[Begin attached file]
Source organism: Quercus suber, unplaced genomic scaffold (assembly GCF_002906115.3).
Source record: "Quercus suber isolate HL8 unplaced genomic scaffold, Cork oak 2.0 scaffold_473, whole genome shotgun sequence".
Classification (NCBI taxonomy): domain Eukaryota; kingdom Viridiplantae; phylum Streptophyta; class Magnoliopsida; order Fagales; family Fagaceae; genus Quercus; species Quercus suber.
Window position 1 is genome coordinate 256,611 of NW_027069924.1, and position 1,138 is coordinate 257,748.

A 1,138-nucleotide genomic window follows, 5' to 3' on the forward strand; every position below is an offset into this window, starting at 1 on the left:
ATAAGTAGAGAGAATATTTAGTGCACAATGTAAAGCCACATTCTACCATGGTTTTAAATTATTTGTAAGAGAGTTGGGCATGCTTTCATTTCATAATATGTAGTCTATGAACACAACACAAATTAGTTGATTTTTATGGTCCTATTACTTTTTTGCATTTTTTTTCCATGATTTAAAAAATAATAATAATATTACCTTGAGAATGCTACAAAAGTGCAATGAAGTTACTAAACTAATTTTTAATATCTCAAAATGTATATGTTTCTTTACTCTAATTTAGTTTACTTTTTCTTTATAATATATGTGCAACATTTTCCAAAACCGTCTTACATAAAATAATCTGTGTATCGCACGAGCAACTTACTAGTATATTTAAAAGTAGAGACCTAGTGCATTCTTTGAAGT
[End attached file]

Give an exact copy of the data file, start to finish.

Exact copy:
Source organism: Quercus suber, unplaced genomic scaffold (assembly GCF_002906115.3).
Source record: "Quercus suber isolate HL8 unplaced genomic scaffold, Cork oak 2.0 scaffold_473, whole genome shotgun sequence".
Classification (NCBI taxonomy): domain Eukaryota; kingdom Viridiplantae; phylum Streptophyta; class Magnoliopsida; order Fagales; family Fagaceae; genus Quercus; species Quercus suber.
Window position 1 is genome coordinate 256,611 of NW_027069924.1, and position 1,138 is coordinate 257,748.

A 1,138-nucleotide genomic window follows, 5' to 3' on the forward strand; every position below is an offset into this window, starting at 1 on the left:
ATAAGTAGAGAGAATATTTAGTGCACAATGTAAAGCCACATTCTACCATGGTTTTAAATTATTTGTAAGAGAGTTGGGCATGCTTTCATTTCATAATATGTAGTCTATGAACACAACACAAATTAGTTGATTTTTATGGTCCTATTACTTTTTTGCATTTTTTTTCCATGATTTAAAAAATAATAATAATATTACCTTGAGAATGCTACAAAAGTGCAATGAAGTTACTAAACTAATTTTTAATATCTCAAAATGTATATGTTTCTTTACTCTAATTTAGTTTACTTTTTCTTTATAATATATGTGCAACATTTTCCAAAACCGTCTTACATAAAATAATCTGTGTATCGCACGAGCAACTTACTAGTATATTTAAAAGTAGAGACCTAGTGCATTCTTTGAAGT